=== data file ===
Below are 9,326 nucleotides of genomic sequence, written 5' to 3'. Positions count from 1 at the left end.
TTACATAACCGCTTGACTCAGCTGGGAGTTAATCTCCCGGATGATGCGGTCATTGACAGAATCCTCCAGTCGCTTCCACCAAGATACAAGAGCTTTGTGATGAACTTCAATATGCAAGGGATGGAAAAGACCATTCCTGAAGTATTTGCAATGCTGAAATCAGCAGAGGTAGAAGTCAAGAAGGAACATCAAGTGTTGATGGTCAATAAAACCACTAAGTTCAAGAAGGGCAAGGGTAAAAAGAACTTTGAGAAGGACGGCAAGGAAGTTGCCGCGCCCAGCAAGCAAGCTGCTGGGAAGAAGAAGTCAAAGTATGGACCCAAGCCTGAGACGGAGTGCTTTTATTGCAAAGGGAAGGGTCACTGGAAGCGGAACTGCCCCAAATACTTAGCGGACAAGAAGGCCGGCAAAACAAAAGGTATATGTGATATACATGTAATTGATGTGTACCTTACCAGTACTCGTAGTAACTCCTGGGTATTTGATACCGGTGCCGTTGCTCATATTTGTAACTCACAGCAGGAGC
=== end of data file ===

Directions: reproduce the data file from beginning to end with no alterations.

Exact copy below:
Below are 9,326 nucleotides of genomic sequence, written 5' to 3'. Positions count from 1 at the left end.
TTACATAACCGCTTGACTCAGCTGGGAGTTAATCTCCCGGATGATGCGGTCATTGACAGAATCCTCCAGTCGCTTCCACCAAGATACAAGAGCTTTGTGATGAACTTCAATATGCAAGGGATGGAAAAGACCATTCCTGAAGTATTTGCAATGCTGAAATCAGCAGAGGTAGAAGTCAAGAAGGAACATCAAGTGTTGATGGTCAATAAAACCACTAAGTTCAAGAAGGGCAAGGGTAAAAAGAACTTTGAGAAGGACGGCAAGGAAGTTGCCGCGCCCAGCAAGCAAGCTGCTGGGAAGAAGAAGTCAAAGTATGGACCCAAGCCTGAGACGGAGTGCTTTTATTGCAAAGGGAAGGGTCACTGGAAGCGGAACTGCCCCAAATACTTAGCGGACAAGAAGGCCGGCAAAACAAAAGGTATATGTGATATACATGTAATTGATGTGTACCTTACCAGTACTCGTAGTAACTCCTGGGTATTTGATACCGGTGCCGTTGCTCATATTTGTAACTCACAGCAGGAGC